British astronaut Tim Peake is training for a late-2015 mission to the International Space Station, and has been posting photos of his adventures online. A recent photo set shows off an Earth-copy training set of one of the tool boxes in use aboard the space station.
Larger ISS Training Tools Photos(via Tim Peake’s Flickr)
This probably isn’t the only tool set on the ISS, but it’s interesting to peek inside nonetheless.
These tools are meant for IVA use (intravehicular activities), which would involve regular maintenance and operations work.
The tool box is actually a lot deeper than I would have thought, giving me ideas for a future project. As one would think, the tool box has a locking door, which you can see swung out of the way in the photos.
All but one of the drawers feature a double-layer of foam that is custom cut to fit to each tool. This is presumably done for tool control and to prevent FOD, or foreign object damage.
First Drawer: Wrenches
It looks like the tool kit comes with a complete set of inch and metric combination wrenches. Each wrench has a fabric pull-out tab, for easier tool retrieval. I can’t identify the tools in the front right corner, but they look like crowfoot sockets.
Second Drawer: Ratchets, Sockets, Drive Accessories
The kit comes with a full set of inch and metric sockets in 1/4″ and 3/8″ drive sizes. There are standard and flex-head ratchets in each size, what look to be torque wrenches, extensions, adapters, universal joints, and a full set of inch and metric hex-bit sockets.
The ratchets look like Snap-on, but it’s hard to identify the other tool brands.
Everything in this drawer is color-coded. Light blue is for 1/4″ drive tools, and light green for 3/8″ drive. With respect to the sockets, light blue and light green are inch sizes, dark blue and dark green are metric, and the adapters are gray.
Third Drawer: Screwdrivers and Specialty Sockets
There are fewer screwdrivers than I would have thought. I suppose most fixture fasteners on the ISS are going to be hex-head, and maybe slotted for quick adjustments. Phillips-head fasteners just don’t seem like they would work well in a zero-G environment.
Towards the back of the drawer are a couple of larger crowsfeet sockets.
Fourth Drawer: Pliers, Cutters, Tweezers
There are a few miniature pliers, wire cutters, wire strippers, locking pliers, hemostats, snap ring pliers, long retrieval forceps, and what looks to be a set of tweezers.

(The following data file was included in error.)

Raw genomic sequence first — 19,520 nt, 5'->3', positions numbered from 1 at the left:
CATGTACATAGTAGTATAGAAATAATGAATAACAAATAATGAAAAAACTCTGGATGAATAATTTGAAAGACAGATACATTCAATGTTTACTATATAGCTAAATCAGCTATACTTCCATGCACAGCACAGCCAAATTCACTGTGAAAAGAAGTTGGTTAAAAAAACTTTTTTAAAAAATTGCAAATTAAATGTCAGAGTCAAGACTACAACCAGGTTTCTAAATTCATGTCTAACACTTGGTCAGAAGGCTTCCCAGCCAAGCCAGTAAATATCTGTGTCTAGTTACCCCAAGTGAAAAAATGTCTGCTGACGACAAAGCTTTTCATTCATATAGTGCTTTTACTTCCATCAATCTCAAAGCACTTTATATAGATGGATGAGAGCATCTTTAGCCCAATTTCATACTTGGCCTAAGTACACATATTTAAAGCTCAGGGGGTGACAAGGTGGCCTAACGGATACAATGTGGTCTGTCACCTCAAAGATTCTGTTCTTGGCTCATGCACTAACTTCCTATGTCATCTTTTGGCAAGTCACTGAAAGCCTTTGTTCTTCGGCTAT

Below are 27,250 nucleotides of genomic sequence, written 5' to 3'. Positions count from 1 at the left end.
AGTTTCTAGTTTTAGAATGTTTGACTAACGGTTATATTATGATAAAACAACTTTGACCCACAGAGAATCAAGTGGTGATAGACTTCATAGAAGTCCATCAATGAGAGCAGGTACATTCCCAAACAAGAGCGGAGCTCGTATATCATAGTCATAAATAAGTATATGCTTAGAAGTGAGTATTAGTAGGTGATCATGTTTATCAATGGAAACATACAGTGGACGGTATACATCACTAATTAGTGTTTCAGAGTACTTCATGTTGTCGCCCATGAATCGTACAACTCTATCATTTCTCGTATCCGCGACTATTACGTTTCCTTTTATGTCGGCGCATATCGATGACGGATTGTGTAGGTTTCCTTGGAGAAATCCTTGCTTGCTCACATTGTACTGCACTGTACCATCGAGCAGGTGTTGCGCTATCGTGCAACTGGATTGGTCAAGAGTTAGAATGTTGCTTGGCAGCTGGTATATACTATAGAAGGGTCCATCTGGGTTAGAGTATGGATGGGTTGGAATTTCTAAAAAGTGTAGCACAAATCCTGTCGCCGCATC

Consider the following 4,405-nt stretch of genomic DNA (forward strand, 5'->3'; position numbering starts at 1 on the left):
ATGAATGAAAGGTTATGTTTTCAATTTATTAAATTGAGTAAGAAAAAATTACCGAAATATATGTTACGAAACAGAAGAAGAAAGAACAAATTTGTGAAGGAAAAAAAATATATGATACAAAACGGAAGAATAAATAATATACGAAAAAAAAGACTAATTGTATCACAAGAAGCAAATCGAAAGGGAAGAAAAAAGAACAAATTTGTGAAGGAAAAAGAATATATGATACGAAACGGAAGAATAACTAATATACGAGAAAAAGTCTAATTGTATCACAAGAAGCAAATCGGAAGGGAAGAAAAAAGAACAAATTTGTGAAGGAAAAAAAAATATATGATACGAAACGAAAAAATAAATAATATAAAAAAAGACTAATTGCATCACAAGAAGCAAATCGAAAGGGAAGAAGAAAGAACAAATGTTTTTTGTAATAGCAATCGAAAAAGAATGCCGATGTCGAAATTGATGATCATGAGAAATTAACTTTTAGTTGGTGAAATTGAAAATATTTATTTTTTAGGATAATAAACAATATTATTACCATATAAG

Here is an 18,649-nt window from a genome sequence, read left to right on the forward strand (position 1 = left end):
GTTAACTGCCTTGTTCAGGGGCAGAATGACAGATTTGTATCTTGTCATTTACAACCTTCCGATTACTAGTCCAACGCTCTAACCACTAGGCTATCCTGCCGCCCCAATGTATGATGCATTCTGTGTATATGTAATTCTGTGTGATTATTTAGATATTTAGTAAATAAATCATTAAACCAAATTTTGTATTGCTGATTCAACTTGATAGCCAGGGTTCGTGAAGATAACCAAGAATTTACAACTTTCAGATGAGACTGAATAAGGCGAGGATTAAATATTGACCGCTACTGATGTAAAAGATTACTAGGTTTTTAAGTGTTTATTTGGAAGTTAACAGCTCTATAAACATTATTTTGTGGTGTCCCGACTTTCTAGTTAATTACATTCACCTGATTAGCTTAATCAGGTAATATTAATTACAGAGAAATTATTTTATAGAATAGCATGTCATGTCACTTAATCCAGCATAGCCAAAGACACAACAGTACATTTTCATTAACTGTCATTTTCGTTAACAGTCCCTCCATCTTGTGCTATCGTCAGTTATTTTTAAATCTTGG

I spy Craftsman adjustable pliers, which I hope the ISS crew takes good care of, because it doesn’t look like Craftsman makes them anymore.
Fifth Drawer: Files, Dead Blow Hammer, Snips, Saw, Pry Bar
It looks like this is the everything that doesn’t fit in anywhere else drawer. It contains a file set, dead blow ball pein hammer, a couple of cold chisels, a long pry bar, a grounding wrist strap, tin snips, a miniature hacksaw, a large combination wrench, a small monkey wrench, 10’/3m tape measure, and what appears to be a flexible wire saw.
Most tools look like Snap-On with a few Craftsman thrown in there. Lufkin tape measure makes an appearance too. Cool set up, good find.
I have a mental image of a tool truck rolling into NASA and showing them all the newest tools. Probably not the truck’s most lucrative account but certainly the most interesting.
That’s awesome – I want one
Alan S. Blue
I’m thinking rule one would be “Metric darn it!” (Or SAE, whatever), and rule two would be “Make every nut accessible to either rachet or nutdriver.
That should eliminate the heaviest one-and-a-half shelves.
Are these off the shelf tools? I would imagine they would need light weight but strong tools that weigh a fraction of normal tools since weight is an issue going into space.
Many of them are off-the-shelf tools. Even the specialty ones are probably commercial products, as opposed to one-off designs.
Some of the tools might be stainless steel, rather than chromed steel, to avoid the potential issues that could arise if the chrome plating begins to chip.
Heavier tools do mean higher lift-off costs, but lighter tools would mean other compromises and tradeoffs. It’s better to go with tried-and-true than save on launch costs only to find that a tool needs to be replaced later on.
I would not mind having that setup – especially with its foam organization!
LORDDiESEL (GJ Forum)
That’s pretty cool!
I don’t see any channellocks tho. How can you fix anything without a pair of nutbusters?
The long drawers are probably used due to the fact that they are in micro gravity, aka the weight of the tools doesnt cause the drawers to fail, or tip over the box.
That was the first thought I had too. It must be great not having to worry about how much drawer slides can support.